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I wanted to check the power consumption of my LED bike lights, so i connected my multi-meter up and switched the light on.

Initially the current was 1.2A, but over the next 15 mins or so the reading dropped to about 0.7A, there was no noticeable change in light output. At first i thought this was some sort of heating effect reducing the current.

But if i switch the light off and on again quickly the current would return to 1.2A and again drop off over 15 mins or so.

Can anyone explain what is going on? Shouldn't the current usage be more or less constant?

The bike lights are the generic "magicshine" LED type lights connected to 18650 batteries if that matters.

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  • \$\begingroup\$ Did you measure the voltage across the LED? Did you try with a different multimeter and see the same results? \$\endgroup\$ – electrophile Oct 5 '16 at 15:41
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    \$\begingroup\$ When you say "no noticeable change in light output" was that measured with a lightmeter? \$\endgroup\$ – Brian Drummond Oct 5 '16 at 15:50
  • \$\begingroup\$ What meters is it? \$\endgroup\$ – PlasmaHH Oct 5 '16 at 16:50
  • \$\begingroup\$ I didn't measure across the LED. Just with the MM in series with power. The change in light output is just based on my observation. But it seems to give the same light until it stops altogether. The multimeter is a Precision Gold WG 020. But to add to the unexpected behaviour: I added a second MM across the battery to measure the voltage there at the same time. Now the current reading on the ammeter no longer drops off. It now works as i would expect; as the voltage in the battery drops the current goes up to compensate and keep the light levels the same. \$\endgroup\$ – Richard Oct 5 '16 at 21:36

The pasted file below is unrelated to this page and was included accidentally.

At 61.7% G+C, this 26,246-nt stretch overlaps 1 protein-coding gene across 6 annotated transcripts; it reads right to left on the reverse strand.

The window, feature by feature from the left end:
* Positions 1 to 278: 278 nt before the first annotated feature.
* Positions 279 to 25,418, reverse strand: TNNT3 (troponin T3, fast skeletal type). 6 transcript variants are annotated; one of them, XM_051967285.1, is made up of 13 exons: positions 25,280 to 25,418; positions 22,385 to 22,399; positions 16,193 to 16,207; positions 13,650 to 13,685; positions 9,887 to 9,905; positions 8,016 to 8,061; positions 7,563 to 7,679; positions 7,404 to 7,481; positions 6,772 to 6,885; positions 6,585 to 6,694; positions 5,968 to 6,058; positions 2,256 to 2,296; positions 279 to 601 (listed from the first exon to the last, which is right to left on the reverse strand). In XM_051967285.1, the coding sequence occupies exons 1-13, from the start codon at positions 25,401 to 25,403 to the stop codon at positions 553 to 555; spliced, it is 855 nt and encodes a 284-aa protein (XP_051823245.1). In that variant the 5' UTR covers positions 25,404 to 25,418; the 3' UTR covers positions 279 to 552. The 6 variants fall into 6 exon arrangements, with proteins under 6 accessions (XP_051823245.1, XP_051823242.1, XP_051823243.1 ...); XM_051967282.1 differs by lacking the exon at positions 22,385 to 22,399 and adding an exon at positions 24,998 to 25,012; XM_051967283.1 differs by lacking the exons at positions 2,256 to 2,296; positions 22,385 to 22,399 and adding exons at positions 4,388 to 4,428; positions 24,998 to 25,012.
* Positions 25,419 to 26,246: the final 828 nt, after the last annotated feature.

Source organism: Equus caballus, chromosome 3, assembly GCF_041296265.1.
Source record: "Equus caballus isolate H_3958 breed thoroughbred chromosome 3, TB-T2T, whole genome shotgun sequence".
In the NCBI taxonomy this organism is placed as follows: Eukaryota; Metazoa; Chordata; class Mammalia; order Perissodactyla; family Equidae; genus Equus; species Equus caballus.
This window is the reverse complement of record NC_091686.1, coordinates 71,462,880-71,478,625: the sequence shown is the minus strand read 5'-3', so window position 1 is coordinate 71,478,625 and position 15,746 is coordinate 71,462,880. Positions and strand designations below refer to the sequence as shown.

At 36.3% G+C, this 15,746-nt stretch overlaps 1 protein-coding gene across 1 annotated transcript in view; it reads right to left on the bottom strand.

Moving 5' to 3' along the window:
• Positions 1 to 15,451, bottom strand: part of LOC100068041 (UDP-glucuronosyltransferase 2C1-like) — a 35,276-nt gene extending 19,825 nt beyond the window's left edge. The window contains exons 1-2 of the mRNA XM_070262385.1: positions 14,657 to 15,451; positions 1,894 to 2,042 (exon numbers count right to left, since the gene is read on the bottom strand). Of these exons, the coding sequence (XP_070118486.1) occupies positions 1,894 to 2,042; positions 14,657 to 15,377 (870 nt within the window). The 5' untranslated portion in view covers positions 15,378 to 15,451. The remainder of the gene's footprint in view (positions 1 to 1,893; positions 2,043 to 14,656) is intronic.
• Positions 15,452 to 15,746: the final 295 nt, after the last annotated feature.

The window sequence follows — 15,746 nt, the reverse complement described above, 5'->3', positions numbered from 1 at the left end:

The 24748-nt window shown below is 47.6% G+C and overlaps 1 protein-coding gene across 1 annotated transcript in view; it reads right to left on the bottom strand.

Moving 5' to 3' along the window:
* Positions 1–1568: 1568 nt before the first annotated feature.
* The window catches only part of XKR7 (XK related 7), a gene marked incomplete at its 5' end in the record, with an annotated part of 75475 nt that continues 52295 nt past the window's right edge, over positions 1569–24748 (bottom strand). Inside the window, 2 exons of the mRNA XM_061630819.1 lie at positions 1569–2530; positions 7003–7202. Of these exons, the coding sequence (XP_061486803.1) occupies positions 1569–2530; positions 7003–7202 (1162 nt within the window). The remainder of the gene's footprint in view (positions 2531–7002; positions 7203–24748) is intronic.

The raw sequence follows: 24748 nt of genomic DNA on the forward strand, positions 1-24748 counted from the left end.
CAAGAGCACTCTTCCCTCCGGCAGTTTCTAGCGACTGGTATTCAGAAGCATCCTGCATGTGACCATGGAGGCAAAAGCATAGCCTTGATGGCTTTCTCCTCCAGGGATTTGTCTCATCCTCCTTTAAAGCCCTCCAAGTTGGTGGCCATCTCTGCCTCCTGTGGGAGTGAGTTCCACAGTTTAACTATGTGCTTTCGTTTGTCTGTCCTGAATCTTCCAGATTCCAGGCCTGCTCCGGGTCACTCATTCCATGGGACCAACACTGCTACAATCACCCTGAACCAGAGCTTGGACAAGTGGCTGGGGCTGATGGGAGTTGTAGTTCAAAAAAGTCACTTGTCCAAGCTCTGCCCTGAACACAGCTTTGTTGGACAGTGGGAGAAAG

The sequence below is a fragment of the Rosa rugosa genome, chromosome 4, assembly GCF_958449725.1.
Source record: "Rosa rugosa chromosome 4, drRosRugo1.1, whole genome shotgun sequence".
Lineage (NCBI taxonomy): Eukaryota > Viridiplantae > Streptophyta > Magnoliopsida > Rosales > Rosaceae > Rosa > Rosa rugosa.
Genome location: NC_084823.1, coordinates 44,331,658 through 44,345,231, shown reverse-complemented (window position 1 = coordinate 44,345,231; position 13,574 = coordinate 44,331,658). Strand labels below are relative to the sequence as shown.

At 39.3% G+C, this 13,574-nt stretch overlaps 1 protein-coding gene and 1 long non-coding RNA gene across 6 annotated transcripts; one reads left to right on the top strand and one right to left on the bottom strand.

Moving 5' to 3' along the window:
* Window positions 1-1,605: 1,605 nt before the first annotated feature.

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From your question I have the impression that you hooked up the armature to an external source. It also seems that there is a lipo inside the light fixture.

If the above is correct than the behaviour can be explained as follows:

Upon connecting the power supply both the lamp and the battery receive current from the external supply. The lamp is on and the battery starts charging. When charging progesses the charging current will reduce (simple charging circuit no cc/cv) and the lamp keeps on.

This would explain why the current is high at the beginning drops of slowly.

The current is therefore in a large extend dependant on the battery charger inside the armature.

To measure the power consuption this way would not be correct. You would have to deduct the stored energy in the battery. Without opening the armature and separating the circuits you are not able to determine how much current is going where and consequently how much power is used for the lamp and the battery.

I looked up the Magicshine and indeed there is a lipo inside.

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  • \$\begingroup\$ There is no external power in this case. It is literally just a battery connected to an LED light via my multi-meter. \$\endgroup\$ – Richard Oct 6 '16 at 9:50
  • \$\begingroup\$ Is the battery connected to the 18650 or is it an external battery. \$\endgroup\$ – Decapod Oct 6 '16 at 10:15
  • \$\begingroup\$ Made a little mistake in my comment. It should be: Is the battery external and connected to the lamp as such? \$\endgroup\$ – Decapod Oct 6 '16 at 11:28
  • \$\begingroup\$ The battery is external. Just connected with a normal piece of wire. \$\endgroup\$ – Richard Oct 6 '16 at 15:58
  • \$\begingroup\$ Well in that case the external battery is your power supply. The lamp itself without the lipo would not take 1.2 A \$\endgroup\$ – Decapod Oct 6 '16 at 16:13
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Most likely you did not connect the meter in series to the LED circuitry.

How to measure current with a DMM

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  • \$\begingroup\$ The meter must have been in series since OP measured 1.2 A dropping off in time. \$\endgroup\$ – Decapod Oct 6 '16 at 9:02

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